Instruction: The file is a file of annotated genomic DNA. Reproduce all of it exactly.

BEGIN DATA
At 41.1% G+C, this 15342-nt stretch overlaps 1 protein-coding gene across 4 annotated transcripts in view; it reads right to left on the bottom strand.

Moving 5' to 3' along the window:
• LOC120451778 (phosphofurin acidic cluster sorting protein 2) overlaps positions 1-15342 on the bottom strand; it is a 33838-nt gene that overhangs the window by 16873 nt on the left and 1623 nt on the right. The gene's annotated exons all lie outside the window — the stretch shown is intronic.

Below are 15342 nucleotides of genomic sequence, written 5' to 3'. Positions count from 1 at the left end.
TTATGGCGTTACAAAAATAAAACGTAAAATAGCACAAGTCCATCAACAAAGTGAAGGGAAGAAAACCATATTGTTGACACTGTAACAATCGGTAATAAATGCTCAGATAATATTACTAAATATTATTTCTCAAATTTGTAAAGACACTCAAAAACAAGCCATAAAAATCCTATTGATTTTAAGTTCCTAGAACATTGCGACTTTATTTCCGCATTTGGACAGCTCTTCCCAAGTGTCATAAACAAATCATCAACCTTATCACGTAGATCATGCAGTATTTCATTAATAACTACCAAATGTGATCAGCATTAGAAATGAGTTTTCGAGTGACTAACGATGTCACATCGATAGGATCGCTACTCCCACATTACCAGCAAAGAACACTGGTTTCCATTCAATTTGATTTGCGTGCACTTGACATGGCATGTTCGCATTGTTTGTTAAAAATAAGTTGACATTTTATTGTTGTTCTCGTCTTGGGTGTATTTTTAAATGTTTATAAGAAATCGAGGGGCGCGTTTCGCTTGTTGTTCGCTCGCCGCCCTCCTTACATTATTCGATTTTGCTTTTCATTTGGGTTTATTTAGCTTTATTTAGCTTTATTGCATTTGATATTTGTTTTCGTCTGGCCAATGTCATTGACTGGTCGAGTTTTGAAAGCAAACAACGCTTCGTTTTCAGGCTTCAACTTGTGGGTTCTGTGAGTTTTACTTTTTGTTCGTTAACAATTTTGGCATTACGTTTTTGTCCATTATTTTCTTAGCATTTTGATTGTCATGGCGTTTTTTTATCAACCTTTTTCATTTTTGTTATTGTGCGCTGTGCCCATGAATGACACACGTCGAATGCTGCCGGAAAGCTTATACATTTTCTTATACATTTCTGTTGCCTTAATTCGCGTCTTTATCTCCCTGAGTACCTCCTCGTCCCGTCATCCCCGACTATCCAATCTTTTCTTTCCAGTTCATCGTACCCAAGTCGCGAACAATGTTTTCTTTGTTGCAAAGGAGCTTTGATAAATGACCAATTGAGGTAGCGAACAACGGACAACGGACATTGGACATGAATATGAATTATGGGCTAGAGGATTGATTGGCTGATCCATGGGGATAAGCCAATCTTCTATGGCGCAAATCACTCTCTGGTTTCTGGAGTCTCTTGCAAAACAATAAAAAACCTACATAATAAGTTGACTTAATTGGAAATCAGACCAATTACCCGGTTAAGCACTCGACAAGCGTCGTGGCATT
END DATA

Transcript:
At 41.1% G+C, this 15342-nt stretch overlaps 1 protein-coding gene across 4 annotated transcripts in view; it reads right to left on the bottom strand.

Moving 5' to 3' along the window:
• LOC120451778 (phosphofurin acidic cluster sorting protein 2) overlaps positions 1-15342 on the bottom strand; it is a 33838-nt gene that overhangs the window by 16873 nt on the left and 1623 nt on the right. The gene's annotated exons all lie outside the window — the stretch shown is intronic.

Below are 15342 nucleotides of genomic sequence, written 5' to 3'. Positions count from 1 at the left end.
TTATGGCGTTACAAAAATAAAACGTAAAATAGCACAAGTCCATCAACAAAGTGAAGGGAAGAAAACCATATTGTTGACACTGTAACAATCGGTAATAAATGCTCAGATAATATTACTAAATATTATTTCTCAAATTTGTAAAGACACTCAAAAACAAGCCATAAAAATCCTATTGATTTTAAGTTCCTAGAACATTGCGACTTTATTTCCGCATTTGGACAGCTCTTCCCAAGTGTCATAAACAAATCATCAACCTTATCACGTAGATCATGCAGTATTTCATTAATAACTACCAAATGTGATCAGCATTAGAAATGAGTTTTCGAGTGACTAACGATGTCACATCGATAGGATCGCTACTCCCACATTACCAGCAAAGAACACTGGTTTCCATTCAATTTGATTTGCGTGCACTTGACATGGCATGTTCGCATTGTTTGTTAAAAATAAGTTGACATTTTATTGTTGTTCTCGTCTTGGGTGTATTTTTAAATGTTTATAAGAAATCGAGGGGCGCGTTTCGCTTGTTGTTCGCTCGCCGCCCTCCTTACATTATTCGATTTTGCTTTTCATTTGGGTTTATTTAGCTTTATTTAGCTTTATTGCATTTGATATTTGTTTTCGTCTGGCCAATGTCATTGACTGGTCGAGTTTTGAAAGCAAACAACGCTTCGTTTTCAGGCTTCAACTTGTGGGTTCTGTGAGTTTTACTTTTTGTTCGTTAACAATTTTGGCATTACGTTTTTGTCCATTATTTTCTTAGCATTTTGATTGTCATGGCGTTTTTTTATCAACCTTTTTCATTTTTGTTATTGTGCGCTGTGCCCATGAATGACACACGTCGAATGCTGCCGGAAAGCTTATACATTTTCTTATACATTTCTGTTGCCTTAATTCGCGTCTTTATCTCCCTGAGTACCTCCTCGTCCCGTCATCCCCGACTATCCAATCTTTTCTTTCCAGTTCATCGTACCCAAGTCGCGAACAATGTTTTCTTTGTTGCAAAGGAGCTTTGATAAATGACCAATTGAGGTAGCGAACAACGGACAACGGACATTGGACATGAATATGAATTATGGGCTAGAGGATTGATTGGCTGATCCATGGGGATAAGCCAATCTTCTATGGCGCAAATCACTCTCTGGTTTCTGGAGTCTCTTGCAAAACAATAAAAAACCTACATAATAAGTTGACTTAATTGGAAATCAGACCAATTACCCGGTTAAGCACTCGACAAGCGTCGTGGCATT